Rogue Springers off to Good Start!

Rogue Springers off to Good Start!

The Rogue River in Southern Oregon is famous for its run of springers. In recent years returns have been low. However, 2015 is off to one of the fastest starts in recent history. Typically, our spring salmon don’t start showing in the Upper Rogue until at least the first week of May. This year, meanwhile, we switched over to them from winter steelhead on April 15th and have been catching fish every day since.

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Like the rest of the Northwest, we are seeing drought conditions, too. The early run of springers is in large part due to the extremely low and warm flows we’ve had. We’ll have to wait and see if the huge early return of fish is a sign of a large return, or an early run. In the meantime we are taking full advantage of all the fish that have already made their way to the Upper Rogue.

Our springers are much larger on average than those that return to the Columbia system. Hatchery fish average 14 to 20 pounds with fish up to 35 pounds caught every year. Our wild fish tend to be slightly larger and average 15-25 pounds with fish up to 45. Our run is typically a 50/50 mix of hatchery and wild springers. The limit is two hatchery salmon, per angler, per day.

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The Upper Rogue is mainly an egg and plug fishery. The springers stack up in the deep holes, and we target them mostly by back bouncing eggs. My back bouncing setup consists of 65-pound braided mainline to a three-way swivel to 20-pound leader and a double hook setup. You’ll also want a rod that is sensitive enough to feel your weight tap bottom, while also having enough backbone for a good hookset and to be able to turn a large king in fast current. It’s always a good idea to have divers and large KwikFish in your arsenal as well. Those are good for days when they want something a little different.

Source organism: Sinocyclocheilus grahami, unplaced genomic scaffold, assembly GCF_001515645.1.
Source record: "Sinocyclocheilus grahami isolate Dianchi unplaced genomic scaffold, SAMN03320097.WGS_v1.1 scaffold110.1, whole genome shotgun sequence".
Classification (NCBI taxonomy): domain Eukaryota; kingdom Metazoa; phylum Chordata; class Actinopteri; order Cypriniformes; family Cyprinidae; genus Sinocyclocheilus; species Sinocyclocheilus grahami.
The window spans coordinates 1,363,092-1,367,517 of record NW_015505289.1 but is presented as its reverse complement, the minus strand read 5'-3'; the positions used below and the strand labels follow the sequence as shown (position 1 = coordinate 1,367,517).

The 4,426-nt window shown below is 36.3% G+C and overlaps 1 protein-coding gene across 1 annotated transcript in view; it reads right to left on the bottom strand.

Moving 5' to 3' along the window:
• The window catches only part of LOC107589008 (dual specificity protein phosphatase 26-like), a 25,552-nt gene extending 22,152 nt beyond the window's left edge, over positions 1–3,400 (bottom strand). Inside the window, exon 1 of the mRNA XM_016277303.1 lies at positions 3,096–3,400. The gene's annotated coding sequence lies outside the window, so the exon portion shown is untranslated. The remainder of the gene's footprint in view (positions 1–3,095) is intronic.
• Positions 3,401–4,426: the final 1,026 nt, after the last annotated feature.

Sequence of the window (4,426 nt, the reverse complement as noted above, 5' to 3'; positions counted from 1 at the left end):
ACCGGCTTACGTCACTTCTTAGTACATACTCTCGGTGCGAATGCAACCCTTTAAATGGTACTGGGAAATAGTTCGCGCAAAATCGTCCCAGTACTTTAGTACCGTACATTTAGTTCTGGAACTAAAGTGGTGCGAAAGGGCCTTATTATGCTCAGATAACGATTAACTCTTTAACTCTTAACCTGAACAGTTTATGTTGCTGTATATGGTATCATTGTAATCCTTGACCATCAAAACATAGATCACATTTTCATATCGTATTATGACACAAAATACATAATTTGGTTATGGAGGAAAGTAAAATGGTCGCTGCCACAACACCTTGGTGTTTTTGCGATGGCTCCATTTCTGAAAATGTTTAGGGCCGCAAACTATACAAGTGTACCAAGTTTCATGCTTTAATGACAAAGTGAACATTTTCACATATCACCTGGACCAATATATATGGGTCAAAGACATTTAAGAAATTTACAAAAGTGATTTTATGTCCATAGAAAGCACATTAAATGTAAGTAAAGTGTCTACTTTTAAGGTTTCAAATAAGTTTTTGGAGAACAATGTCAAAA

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With the low water most people have been downsizing their baits. On the other hand, I’ve been upsizing. I’ve been using red Fire Cured eggs, and cutting them into roughly half-dollar sized chunks. The springers have been sitting in heavy current areas and these baits withstand the beating they take, and also put out a ton of scent into the water. So far the fish haven’t been scared off by the size of the bait. I also like to add Fire Power (powdered krill) when curing my eggs, and either live sand shrimp, canned tuna, or a chunk of sardine to my baits. This adds extra scent and helps entice more bites.

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Our run of springers extends until July 31st. We receive fresh fish almost daily until it closes. The end of May and early June is the typical peak of the run, and I can’t wait to see what happens the rest of the season with this huge early start.

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Editor’s Note: Steven Theel operates S.O. Chrome Guide Service. For more info on his Upper Rogue springer trips please visit http://so-chrome.com.

2018-04-18T19:04:57+00:00

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